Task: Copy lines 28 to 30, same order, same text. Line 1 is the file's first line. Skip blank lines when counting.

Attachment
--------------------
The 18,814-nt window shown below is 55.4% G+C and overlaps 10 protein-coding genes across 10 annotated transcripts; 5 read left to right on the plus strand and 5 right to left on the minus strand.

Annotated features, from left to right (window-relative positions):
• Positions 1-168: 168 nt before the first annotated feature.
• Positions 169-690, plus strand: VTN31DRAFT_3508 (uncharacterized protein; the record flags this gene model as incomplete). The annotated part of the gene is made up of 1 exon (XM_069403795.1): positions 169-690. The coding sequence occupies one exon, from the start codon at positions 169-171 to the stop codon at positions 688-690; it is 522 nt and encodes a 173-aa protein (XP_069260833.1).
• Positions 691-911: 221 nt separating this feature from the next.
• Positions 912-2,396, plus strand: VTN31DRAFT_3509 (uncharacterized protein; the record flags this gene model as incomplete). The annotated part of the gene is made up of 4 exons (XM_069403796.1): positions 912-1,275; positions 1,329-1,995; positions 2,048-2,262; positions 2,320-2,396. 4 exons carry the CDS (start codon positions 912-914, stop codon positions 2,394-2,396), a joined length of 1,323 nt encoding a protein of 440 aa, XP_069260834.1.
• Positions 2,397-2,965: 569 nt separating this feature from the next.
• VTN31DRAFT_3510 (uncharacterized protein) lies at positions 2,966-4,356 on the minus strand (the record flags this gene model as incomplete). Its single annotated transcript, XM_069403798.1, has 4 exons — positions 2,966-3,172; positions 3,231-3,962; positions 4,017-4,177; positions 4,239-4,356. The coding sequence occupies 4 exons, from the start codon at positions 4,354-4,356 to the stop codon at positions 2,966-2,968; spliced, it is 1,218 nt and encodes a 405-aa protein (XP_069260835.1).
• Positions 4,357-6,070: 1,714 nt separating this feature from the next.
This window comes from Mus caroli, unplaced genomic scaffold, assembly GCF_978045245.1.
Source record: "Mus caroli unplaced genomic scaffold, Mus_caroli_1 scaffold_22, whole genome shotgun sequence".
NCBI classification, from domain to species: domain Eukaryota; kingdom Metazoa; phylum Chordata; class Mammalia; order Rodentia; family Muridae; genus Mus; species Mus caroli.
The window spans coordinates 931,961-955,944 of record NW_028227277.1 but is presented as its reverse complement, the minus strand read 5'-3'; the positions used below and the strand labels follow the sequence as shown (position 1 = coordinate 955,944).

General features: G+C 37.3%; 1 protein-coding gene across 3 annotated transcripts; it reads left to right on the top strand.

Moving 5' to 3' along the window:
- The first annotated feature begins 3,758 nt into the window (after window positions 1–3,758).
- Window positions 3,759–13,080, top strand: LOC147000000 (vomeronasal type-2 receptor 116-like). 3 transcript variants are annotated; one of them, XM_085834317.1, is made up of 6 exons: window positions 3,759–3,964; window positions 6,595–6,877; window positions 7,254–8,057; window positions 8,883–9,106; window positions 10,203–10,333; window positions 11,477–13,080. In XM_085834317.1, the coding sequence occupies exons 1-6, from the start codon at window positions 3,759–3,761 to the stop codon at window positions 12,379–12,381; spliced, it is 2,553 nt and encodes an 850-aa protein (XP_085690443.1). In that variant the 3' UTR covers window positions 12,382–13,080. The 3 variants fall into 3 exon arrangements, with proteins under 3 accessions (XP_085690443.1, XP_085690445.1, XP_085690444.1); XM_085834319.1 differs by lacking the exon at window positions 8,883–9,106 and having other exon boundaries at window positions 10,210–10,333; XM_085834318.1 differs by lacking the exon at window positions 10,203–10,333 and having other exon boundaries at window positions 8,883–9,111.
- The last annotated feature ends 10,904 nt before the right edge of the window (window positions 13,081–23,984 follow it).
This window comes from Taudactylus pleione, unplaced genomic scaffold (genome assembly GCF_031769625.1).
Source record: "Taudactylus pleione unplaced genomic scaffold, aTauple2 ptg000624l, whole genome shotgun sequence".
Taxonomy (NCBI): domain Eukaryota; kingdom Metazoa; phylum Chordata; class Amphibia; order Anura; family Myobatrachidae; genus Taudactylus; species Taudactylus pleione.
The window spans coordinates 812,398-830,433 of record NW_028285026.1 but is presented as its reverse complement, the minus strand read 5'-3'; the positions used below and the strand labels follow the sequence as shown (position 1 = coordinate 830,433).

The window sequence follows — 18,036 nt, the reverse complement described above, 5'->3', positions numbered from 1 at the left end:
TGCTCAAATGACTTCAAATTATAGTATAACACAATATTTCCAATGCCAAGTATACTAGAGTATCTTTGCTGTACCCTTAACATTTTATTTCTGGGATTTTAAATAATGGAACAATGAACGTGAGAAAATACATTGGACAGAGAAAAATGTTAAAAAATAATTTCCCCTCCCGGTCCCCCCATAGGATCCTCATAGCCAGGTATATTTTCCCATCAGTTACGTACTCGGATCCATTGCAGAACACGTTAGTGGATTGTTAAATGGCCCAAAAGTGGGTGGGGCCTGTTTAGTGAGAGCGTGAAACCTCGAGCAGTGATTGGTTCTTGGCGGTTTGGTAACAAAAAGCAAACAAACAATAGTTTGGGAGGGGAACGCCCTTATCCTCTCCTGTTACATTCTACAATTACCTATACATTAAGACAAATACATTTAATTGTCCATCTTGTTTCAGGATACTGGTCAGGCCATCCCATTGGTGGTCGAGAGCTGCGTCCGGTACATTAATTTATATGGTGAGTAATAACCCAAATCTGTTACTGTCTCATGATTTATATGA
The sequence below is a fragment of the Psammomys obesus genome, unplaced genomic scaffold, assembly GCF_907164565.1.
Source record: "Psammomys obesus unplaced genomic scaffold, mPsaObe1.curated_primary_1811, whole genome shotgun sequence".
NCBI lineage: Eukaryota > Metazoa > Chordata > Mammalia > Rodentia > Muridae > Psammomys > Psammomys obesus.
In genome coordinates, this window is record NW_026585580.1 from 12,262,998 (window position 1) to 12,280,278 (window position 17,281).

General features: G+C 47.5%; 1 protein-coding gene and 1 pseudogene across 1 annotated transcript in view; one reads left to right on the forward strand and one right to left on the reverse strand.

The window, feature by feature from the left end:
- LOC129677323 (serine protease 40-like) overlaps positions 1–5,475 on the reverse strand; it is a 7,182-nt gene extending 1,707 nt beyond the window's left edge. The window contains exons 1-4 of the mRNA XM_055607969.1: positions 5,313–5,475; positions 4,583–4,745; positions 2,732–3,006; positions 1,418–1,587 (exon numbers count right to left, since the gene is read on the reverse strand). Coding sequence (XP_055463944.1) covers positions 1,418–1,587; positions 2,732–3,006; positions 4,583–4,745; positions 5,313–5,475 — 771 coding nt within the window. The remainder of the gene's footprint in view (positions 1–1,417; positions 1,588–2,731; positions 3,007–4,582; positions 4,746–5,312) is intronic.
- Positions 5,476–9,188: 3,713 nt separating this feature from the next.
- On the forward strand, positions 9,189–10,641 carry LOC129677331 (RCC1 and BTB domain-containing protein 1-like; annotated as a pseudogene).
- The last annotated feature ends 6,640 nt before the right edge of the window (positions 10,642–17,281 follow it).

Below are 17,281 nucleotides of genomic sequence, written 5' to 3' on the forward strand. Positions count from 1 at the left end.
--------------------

In genome coordinates, this window is record NW_026585580.1 from 12,262,998 (window position 1) to 12,280,278 (window position 17,281).

General features: G+C 47.5%; 1 protein-coding gene and 1 pseudogene across 1 annotated transcript in view; one reads left to right on the forward strand and one right to left on the reverse strand.

The window, feature by feature from the left end: